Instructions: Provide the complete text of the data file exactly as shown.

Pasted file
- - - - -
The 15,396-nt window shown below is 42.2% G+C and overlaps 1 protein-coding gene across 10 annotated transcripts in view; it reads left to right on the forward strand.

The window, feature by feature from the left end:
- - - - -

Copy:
The 15,396-nt window shown below is 42.2% G+C and overlaps 1 protein-coding gene across 10 annotated transcripts in view; it reads left to right on the forward strand.

The window, feature by feature from the left end: